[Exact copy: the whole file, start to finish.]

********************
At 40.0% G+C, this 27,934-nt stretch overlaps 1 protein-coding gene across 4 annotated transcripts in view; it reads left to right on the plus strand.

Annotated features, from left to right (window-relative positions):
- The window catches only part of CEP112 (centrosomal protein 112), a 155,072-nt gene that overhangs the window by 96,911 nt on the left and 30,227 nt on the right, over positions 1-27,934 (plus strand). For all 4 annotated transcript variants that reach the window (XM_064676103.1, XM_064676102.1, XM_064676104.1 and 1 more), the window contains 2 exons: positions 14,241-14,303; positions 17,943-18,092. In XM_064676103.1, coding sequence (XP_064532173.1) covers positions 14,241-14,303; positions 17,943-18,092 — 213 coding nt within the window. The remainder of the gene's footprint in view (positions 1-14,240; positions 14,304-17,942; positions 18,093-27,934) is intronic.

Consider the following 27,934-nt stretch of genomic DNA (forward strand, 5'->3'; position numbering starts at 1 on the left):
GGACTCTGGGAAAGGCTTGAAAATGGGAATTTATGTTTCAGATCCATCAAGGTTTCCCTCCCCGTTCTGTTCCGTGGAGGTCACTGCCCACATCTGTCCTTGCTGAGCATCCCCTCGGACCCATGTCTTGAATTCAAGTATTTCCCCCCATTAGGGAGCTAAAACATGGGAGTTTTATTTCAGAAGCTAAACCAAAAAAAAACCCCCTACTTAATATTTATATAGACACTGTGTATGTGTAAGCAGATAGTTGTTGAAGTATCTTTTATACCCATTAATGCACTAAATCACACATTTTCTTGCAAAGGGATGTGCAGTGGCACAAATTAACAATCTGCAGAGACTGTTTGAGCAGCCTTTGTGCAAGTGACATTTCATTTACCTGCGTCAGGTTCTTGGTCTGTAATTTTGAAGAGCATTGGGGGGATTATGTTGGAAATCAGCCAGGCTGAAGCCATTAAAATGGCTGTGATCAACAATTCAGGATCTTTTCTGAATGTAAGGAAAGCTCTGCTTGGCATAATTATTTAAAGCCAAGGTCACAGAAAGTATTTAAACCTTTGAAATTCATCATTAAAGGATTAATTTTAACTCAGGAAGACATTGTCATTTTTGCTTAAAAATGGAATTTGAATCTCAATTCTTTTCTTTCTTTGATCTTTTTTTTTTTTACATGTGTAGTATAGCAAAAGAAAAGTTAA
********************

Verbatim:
At 40.0% G+C, this 27,934-nt stretch overlaps 1 protein-coding gene across 4 annotated transcripts in view; it reads left to right on the plus strand.

Annotated features, from left to right (window-relative positions):
- The window catches only part of CEP112 (centrosomal protein 112), a 155,072-nt gene that overhangs the window by 96,911 nt on the left and 30,227 nt on the right, over positions 1-27,934 (plus strand). For all 4 annotated transcript variants that reach the window (XM_064676103.1, XM_064676102.1, XM_064676104.1 and 1 more), the window contains 2 exons: positions 14,241-14,303; positions 17,943-18,092. In XM_064676103.1, coding sequence (XP_064532173.1) covers positions 14,241-14,303; positions 17,943-18,092 — 213 coding nt within the window. The remainder of the gene's footprint in view (positions 1-14,240; positions 14,304-17,942; positions 18,093-27,934) is intronic.

Consider the following 27,934-nt stretch of genomic DNA (forward strand, 5'->3'; position numbering starts at 1 on the left):
GGACTCTGGGAAAGGCTTGAAAATGGGAATTTATGTTTCAGATCCATCAAGGTTTCCCTCCCCGTTCTGTTCCGTGGAGGTCACTGCCCACATCTGTCCTTGCTGAGCATCCCCTCGGACCCATGTCTTGAATTCAAGTATTTCCCCCCATTAGGGAGCTAAAACATGGGAGTTTTATTTCAGAAGCTAAACCAAAAAAAAACCCCCTACTTAATATTTATATAGACACTGTGTATGTGTAAGCAGATAGTTGTTGAAGTATCTTTTATACCCATTAATGCACTAAATCACACATTTTCTTGCAAAGGGATGTGCAGTGGCACAAATTAACAATCTGCAGAGACTGTTTGAGCAGCCTTTGTGCAAGTGACATTTCATTTACCTGCGTCAGGTTCTTGGTCTGTAATTTTGAAGAGCATTGGGGGGATTATGTTGGAAATCAGCCAGGCTGAAGCCATTAAAATGGCTGTGATCAACAATTCAGGATCTTTTCTGAATGTAAGGAAAGCTCTGCTTGGCATAATTATTTAAAGCCAAGGTCACAGAAAGTATTTAAACCTTTGAAATTCATCATTAAAGGATTAATTTTAACTCAGGAAGACATTGTCATTTTTGCTTAAAAATGGAATTTGAATCTCAATTCTTTTCTTTCTTTGATCTTTTTTTTTTTTACATGTGTAGTATAGCAAAAGAAAAGTTAA